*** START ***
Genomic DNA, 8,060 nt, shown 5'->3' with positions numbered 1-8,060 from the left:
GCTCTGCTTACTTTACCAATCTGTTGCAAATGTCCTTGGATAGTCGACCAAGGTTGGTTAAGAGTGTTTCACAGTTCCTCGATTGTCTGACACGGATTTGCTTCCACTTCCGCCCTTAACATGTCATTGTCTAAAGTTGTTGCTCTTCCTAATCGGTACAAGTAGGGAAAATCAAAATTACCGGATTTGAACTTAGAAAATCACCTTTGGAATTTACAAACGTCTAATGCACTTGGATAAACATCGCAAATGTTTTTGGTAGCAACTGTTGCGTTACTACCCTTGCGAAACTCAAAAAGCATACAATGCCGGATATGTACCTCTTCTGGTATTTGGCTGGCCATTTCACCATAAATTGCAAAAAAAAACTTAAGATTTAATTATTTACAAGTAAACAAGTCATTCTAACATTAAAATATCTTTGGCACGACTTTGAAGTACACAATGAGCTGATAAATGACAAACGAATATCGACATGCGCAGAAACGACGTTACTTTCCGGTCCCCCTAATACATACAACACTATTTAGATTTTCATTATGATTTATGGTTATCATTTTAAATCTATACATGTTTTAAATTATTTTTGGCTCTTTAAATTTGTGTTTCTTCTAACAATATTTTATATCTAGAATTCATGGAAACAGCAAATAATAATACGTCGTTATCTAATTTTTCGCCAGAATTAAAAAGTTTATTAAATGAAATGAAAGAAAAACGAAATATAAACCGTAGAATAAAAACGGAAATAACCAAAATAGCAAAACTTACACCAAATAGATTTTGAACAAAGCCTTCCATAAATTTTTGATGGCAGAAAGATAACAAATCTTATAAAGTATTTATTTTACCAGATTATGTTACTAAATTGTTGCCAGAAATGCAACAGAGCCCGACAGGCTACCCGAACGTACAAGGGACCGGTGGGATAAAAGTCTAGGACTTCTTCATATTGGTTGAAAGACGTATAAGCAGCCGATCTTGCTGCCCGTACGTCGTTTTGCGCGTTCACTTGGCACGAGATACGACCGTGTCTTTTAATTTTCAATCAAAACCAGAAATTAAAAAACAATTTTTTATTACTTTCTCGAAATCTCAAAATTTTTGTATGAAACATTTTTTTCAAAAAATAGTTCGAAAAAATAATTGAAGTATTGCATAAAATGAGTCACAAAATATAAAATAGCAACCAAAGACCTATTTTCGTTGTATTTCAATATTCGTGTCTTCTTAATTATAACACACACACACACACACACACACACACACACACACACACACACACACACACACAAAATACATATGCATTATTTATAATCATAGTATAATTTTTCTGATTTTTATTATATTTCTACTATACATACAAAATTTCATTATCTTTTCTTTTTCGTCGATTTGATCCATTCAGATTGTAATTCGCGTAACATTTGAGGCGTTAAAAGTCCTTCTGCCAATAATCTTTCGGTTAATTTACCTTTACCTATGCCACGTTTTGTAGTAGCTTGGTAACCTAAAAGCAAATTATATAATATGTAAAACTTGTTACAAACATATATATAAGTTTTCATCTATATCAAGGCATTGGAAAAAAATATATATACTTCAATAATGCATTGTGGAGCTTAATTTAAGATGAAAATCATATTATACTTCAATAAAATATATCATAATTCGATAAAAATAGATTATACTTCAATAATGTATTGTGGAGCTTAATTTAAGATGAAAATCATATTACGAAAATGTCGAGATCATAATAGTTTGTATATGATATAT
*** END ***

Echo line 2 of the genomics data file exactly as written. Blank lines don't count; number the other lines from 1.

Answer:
GCTCTGCTTACTTTACCAATCTGTTGCAAATGTCCTTGGATAGTCGACCAAGGTTGGTTAAGAGTGTTTCACAGTTCCTCGATTGTCTGACACGGATTTGCTTCCACTTCCGCCCTTAACATGTCATTGTCTAAAGTTGTTGCTCTTCCTAATCGGTACAAGTAGGGAAAATCAAAATTACCGGATTTGAACTTAGAAAATCACCTTTGGAATTTACAAACGTCTAATGCACTTGGATAAACATCGCAAATGTTTTTGGTAGCAACTGTTGCGTTACTACCCTTGCGAAACTCAAAAAGCATACAATGCCGGATATGTACCTCTTCTGGTATTTGGCTGGCCATTTCACCATAAATTGCAAAAAAAAACTTAAGATTTAATTATTTACAAGTAAACAAGTCATTCTAACATTAAAATATCTTTGGCACGACTTTGAAGTACACAATGAGCTGATAAATGACAAACGAATATCGACATGCGCAGAAACGACGTTACTTTCCGGTCCCCCTAATACATACAACACTATTTAGATTTTCATTATGATTTATGGTTATCATTTTAAATCTATACATGTTTTAAATTATTTTTGGCTCTTTAAATTTGTGTTTCTTCTAACAATATTTTATATCTAGAATTCATGGAAACAGCAAATAATAATACGTCGTTATCTAATTTTTCGCCAGAATTAAAAAGTTTATTAAATGAAATGAAAGAAAAACGAAATATAAACCGTAGAATAAAAACGGAAATAACCAAAATAGCAAAACTTACACCAAATAGATTTTGAACAAAGCCTTCCATAAATTTTTGATGGCAGAAAGATAACAAATCTTATAAAGTATTTATTTTACCAGATTATGTTACTAAATTGTTGCCAGAAATGCAACAGAGCCCGACAGGCTACCCGAACGTACAAGGGACCGGTGGGATAAAAGTCTAGGACTTCTTCATATTGGTTGAAAGACGTATAAGCAGCCGATCTTGCTGCCCGTACGTCGTTTTGCGCGTTCACTTGGCACGAGATACGACCGTGTCTTTTAATTTTCAATCAAAACCAGAAATTAAAAAACAATTTTTTATTACTTTCTCGAAATCTCAAAATTTTTGTATGAAACATTTTTTTCAAAAAATAGTTCGAAAAAATAATTGAAGTATTGCATAAAATGAGTCACAAAATATAAAATAGCAACCAAAGACCTATTTTCGTTGTATTTCAATATTCGTGTCTTCTTAATTATAACACACACACACACACACACACACACACACACACACACACACACACACACACACAAAATACATATGCATTATTTATAATCATAGTATAATTTTTCTGATTTTTATTATATTTCTACTATACATACAAAATTTCATTATCTTTTCTTTTTCGTCGATTTGATCCATTCAGATTGTAATTCGCGTAACATTTGAGGCGTTAAAAGTCCTTCTGCCAATAATCTTTCGGTTAATTTACCTTTACCTATGCCACGTTTTGTAGTAGCTTGGTAACCTAAAAGCAAATTATATAATATGTAAAACTTGTTACAAACATATATATAAGTTTTCATCTATATCAAGGCATTGGAAAAAAATATATATACTTCAATAATGCATTGTGGAGCTTAATTTAAGATGAAAATCATATTATACTTCAATAAAATATATCATAATTCGATAAAAATAGATTATACTTCAATAATGTATTGTGGAGCTTAATTTAAGATGAAAATCATATTACGAAAATGTCGAGATCATAATAGTTTGTATATGATATAT